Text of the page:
How Do I teach My Child to Pray?
My pastor mentioned this Sunday that the devil always comes with His “A” game. While the devil is on the attack, prayer is a powerful weapon against the enemy. I want my children to be spiritually successful so I try to emphasize the importance of prayer. Below are some tips to teach your child to pray.
- Encourage your child to begin prayer with thanksgiving and adoration for Jesus. When my children are younger I tell them what to say to start their prayers. My two year old prays the same prayer everyday but it is a starting point. I start off saying, “I love” and she blurts out JESUS! With time we add on. One of the first things they learn is that Jesus died on the cross for their sins and that is something to be thankful for. I have them repeat the following after me, “Thank you God for sending your Son Jesus to die on the cross for my sins.” This is foundational. We then thank God for meeting our needs. I may have them repeat the following, “Thank you God for waking me up this morning,” “Thank you for giving me a house.” “Thank you God that I have clothing and food to eat.” These prayers of thanksgiving makes them mindful that God is a provider and He is worthy of our praise. As they get older and more comfortable with praying, I take the training wheels off if you will and allow them to pray from their hearts. They offer up their own thanksgiving. I must confess that they sometimes can become lengthy in their thanksgiving but praise God for teaching me patience. I sometimes have to offer up a soft “amen” when they are praying, which is an indicator to them to wrap it up and give the next sibling a chance to pray. Don’t worry I am not a mean mommy that is hindering the spirit of God. They are more than welcome to continue to give thanks to God on their own. I certainly don’t want their worship to go cold.
- Teach your children about the need for repentance, initially and throughout their walk with Christ. I love how my Pastor’s wife offers up such a simplistic explanation for repentance, which is saying sorry to God and really meaning it. Children also need to learn that we have all sinned and fallen short of God’s standards and that there is a need to repent (Romans 3:23). Teach them to say sorry to God in prayer and let them know that it is important to admit their sins to God and ask Him for cleansing (1 John 1:9). I have had to ask my children for forgiveness. I have also had to repent in prayer in front of them on more than once occasion for being too snappy. This is such a humbling thing to do but I want them to understand that we are all in need of God’s forgiveness.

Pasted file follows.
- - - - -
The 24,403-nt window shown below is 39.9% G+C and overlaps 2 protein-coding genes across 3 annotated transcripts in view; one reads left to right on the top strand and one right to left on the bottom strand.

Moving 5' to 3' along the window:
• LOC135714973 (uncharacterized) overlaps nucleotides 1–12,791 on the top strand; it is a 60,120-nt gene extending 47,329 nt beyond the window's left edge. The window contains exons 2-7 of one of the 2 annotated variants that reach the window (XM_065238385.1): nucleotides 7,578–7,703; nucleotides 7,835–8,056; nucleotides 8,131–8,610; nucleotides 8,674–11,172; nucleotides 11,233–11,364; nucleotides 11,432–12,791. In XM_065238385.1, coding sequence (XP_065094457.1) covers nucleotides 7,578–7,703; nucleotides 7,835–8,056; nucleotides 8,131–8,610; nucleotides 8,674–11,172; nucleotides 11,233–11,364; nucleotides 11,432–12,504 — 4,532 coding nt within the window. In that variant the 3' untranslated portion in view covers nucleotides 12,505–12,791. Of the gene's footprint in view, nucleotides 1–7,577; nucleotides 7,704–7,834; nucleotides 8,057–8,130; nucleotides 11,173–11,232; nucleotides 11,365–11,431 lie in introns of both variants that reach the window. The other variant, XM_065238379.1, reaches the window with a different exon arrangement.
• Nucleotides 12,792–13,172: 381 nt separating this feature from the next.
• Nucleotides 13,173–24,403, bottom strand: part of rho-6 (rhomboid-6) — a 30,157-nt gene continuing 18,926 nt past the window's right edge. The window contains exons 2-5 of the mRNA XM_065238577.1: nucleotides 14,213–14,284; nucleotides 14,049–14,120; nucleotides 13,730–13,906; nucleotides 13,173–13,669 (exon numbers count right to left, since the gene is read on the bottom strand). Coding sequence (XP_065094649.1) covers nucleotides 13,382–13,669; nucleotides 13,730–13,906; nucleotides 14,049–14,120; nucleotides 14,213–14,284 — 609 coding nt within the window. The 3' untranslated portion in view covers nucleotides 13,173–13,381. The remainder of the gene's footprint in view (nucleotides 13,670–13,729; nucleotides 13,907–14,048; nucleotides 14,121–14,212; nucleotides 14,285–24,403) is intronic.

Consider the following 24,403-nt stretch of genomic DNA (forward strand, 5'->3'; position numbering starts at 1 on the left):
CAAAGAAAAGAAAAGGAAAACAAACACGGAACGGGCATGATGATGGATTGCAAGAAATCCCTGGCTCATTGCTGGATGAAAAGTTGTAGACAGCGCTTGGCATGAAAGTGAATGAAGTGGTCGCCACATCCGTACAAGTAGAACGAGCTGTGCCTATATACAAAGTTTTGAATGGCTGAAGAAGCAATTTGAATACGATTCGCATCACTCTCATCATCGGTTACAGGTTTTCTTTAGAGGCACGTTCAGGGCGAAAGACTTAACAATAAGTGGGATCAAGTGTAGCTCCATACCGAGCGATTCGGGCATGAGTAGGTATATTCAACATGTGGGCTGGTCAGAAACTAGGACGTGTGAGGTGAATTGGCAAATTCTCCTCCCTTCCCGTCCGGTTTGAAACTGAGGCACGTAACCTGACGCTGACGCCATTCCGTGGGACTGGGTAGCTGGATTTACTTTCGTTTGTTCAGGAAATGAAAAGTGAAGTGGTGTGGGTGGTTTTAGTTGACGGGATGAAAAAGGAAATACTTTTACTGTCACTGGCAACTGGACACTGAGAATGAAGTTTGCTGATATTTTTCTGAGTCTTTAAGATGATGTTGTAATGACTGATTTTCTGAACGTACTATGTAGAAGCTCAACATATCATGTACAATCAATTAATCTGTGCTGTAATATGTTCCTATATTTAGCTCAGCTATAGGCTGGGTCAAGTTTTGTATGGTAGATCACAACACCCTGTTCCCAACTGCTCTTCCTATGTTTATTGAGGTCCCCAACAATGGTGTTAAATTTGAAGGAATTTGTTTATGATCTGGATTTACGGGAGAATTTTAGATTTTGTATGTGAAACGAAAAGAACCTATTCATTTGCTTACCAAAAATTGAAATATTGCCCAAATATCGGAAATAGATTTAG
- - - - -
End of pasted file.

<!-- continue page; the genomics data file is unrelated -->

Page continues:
- Encourage them to tell God their needs. I have been guilty of trying to be God to my children. Allow me to explain. Yes I have been given the task of training them, but God did not ask me to solve every one of their problems or pretend to know the answer to everything. I am limited in what I can provide, what I know and even my ability to love. The Lord is teaching me not to become anxious about meeting my child’s every need and want, because truth is I cannot. My job is to do teach my children to bring their requests to God in prayer (Philippians 4:6). Humbly admit to your child that you can’t do everything and be everyone but God can. This kind of response puts God in His rightful place in your child’s mind and heart. Help them to connect the dots when God answers a prayer that they prayed. This then becomes their personal testimony which helps to foster a relationship with God, which is the end goal. I want my children to understand that I can’t always be there but God is ever present. Prayer teaches them to tap into His presence! Again this helps them to understand that I am not their savior, God is!
- Encourage your child to pray for others beyond her immediate family such as church family, teachers, and government officials (I Timothy 2:1-It is so easy for us to become “self-centered” in prayer. I want my children to cultivate a heart of intercession. They sometimes come home with interesting stories about their classmates. I encourage them to pray and not just think about how horrible a situation is. I also make it a practice to pray for their teachers and other adults in their school building and they catch on and begin to pray for them as well. Teach them to pray for the persecuted church. Voice of the Martyrs have great resources for children.
How about you? What have you done to help your child learn how to pray? Leave a comment below and let me know.
About the Author
Anika Jones is a speaker and author of the book Lessons Learned Along The Way: A 40 Day Devotional. She blogs about faith and family at LivingForLater.com and posts weekly videos on her YouTube channels, Living For Later (@livingforlater) and Living Life Now (@livinglifenow). Anika loves speaking about developing intimacy with God and understanding who we are in Christ. She serves alongside her husband in ministry. They live in Illinois with their 6 children.